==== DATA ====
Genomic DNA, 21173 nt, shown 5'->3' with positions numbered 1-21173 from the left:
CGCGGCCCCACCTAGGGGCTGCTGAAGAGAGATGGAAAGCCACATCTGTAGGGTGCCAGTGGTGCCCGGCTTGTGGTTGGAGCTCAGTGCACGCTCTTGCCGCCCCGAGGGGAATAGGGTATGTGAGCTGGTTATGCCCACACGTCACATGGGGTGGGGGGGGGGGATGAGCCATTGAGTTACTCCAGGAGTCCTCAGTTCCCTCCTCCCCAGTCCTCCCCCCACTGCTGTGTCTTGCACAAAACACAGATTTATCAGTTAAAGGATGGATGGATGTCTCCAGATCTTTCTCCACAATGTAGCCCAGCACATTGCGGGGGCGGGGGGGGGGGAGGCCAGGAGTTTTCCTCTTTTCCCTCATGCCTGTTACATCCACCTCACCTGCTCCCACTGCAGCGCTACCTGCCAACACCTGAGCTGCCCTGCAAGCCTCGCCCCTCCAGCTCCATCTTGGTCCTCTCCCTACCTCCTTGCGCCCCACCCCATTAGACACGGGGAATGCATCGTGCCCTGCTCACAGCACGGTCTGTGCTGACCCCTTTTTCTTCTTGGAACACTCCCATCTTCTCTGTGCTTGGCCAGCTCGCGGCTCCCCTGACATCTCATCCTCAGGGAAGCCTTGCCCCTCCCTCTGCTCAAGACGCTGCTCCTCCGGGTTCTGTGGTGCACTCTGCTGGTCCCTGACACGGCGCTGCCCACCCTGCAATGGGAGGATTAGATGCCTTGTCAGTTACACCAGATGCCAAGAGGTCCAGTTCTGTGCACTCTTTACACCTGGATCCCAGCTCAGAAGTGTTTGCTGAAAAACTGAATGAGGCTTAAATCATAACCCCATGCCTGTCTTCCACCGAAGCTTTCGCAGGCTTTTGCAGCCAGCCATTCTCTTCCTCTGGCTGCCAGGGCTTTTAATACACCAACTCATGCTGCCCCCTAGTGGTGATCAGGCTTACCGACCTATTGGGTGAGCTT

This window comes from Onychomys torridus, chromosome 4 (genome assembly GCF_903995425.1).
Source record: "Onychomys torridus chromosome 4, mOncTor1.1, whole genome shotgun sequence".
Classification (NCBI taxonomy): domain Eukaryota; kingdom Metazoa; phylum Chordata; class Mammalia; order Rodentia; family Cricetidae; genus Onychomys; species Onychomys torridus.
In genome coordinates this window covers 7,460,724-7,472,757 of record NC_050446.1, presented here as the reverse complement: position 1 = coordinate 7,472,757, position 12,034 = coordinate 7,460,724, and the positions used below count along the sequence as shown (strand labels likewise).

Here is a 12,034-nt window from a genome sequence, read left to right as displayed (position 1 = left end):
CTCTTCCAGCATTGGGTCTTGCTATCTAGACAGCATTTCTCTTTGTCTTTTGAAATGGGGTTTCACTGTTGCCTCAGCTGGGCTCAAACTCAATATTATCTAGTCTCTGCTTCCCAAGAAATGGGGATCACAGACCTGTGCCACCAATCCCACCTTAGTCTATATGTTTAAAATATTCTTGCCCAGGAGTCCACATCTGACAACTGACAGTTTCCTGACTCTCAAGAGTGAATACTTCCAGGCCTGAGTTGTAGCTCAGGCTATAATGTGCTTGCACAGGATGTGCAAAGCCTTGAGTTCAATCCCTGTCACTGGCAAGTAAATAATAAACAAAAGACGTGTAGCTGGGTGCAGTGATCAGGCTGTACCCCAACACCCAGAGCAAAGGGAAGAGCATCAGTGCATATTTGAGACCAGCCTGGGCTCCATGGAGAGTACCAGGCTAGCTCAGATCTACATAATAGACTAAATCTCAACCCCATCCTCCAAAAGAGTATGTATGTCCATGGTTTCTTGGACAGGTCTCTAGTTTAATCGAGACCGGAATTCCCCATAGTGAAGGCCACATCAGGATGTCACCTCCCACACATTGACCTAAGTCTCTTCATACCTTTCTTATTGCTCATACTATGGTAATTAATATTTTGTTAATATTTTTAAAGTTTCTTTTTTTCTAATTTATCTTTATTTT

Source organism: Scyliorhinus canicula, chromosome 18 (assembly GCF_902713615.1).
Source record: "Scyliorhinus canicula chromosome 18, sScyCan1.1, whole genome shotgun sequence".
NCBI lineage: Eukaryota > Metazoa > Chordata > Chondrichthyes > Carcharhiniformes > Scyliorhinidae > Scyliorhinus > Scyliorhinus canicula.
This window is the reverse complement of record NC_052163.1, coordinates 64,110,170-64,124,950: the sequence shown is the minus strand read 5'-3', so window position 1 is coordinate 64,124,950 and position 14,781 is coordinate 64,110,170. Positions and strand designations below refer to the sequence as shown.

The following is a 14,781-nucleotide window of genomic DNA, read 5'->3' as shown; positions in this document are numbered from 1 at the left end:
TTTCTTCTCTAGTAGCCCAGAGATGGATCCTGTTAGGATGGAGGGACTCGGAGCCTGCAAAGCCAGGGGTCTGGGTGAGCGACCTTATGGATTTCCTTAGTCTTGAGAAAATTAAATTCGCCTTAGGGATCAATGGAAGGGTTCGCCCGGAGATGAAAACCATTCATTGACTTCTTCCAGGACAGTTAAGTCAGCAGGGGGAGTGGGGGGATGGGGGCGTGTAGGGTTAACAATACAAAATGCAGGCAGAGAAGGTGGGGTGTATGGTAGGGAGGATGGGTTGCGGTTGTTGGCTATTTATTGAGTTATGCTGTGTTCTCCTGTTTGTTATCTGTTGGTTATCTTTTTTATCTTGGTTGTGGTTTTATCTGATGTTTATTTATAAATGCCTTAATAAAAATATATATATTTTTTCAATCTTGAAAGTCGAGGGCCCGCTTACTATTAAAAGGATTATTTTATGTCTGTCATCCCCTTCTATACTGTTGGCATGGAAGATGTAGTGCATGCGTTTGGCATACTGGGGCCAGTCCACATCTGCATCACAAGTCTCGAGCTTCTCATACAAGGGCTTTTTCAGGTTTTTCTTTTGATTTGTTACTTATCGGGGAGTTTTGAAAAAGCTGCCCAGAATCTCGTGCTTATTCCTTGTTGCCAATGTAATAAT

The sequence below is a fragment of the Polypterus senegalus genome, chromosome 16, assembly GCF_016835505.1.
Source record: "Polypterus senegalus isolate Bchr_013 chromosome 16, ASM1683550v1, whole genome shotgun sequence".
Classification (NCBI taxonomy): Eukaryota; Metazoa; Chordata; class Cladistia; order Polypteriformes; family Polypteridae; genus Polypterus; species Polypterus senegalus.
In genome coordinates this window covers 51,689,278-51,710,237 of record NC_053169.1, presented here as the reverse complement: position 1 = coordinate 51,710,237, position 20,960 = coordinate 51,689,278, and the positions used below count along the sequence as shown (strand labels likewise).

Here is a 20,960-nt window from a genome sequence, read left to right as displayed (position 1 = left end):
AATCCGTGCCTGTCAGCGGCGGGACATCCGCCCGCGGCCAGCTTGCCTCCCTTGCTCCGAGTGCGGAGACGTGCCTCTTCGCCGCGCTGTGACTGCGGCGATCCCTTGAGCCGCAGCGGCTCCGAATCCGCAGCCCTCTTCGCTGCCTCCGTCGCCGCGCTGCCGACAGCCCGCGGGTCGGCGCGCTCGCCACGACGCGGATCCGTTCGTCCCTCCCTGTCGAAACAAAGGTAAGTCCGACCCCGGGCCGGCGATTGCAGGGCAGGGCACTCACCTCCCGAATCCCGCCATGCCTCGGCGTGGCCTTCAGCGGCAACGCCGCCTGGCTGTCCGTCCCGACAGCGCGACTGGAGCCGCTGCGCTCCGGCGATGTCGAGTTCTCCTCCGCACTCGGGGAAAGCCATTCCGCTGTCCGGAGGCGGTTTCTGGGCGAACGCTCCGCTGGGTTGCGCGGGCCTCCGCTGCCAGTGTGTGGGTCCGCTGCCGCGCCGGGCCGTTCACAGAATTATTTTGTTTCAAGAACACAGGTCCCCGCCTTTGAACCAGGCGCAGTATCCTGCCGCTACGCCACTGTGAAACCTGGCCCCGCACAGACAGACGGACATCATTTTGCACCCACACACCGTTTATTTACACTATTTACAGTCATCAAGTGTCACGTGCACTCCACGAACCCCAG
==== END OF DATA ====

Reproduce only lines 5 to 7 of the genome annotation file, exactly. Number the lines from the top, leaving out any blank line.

Classification (NCBI taxonomy): domain Eukaryota; kingdom Metazoa; phylum Chordata; class Mammalia; order Rodentia; family Cricetidae; genus Onychomys; species Onychomys torridus.
In genome coordinates this window covers 7,460,724-7,472,757 of record NC_050446.1, presented here as the reverse complement: position 1 = coordinate 7,472,757, position 12,034 = coordinate 7,460,724, and the positions used below count along the sequence as shown (strand labels likewise).

Here is a 12,034-nt window from a genome sequence, read left to right as displayed (position 1 = left end):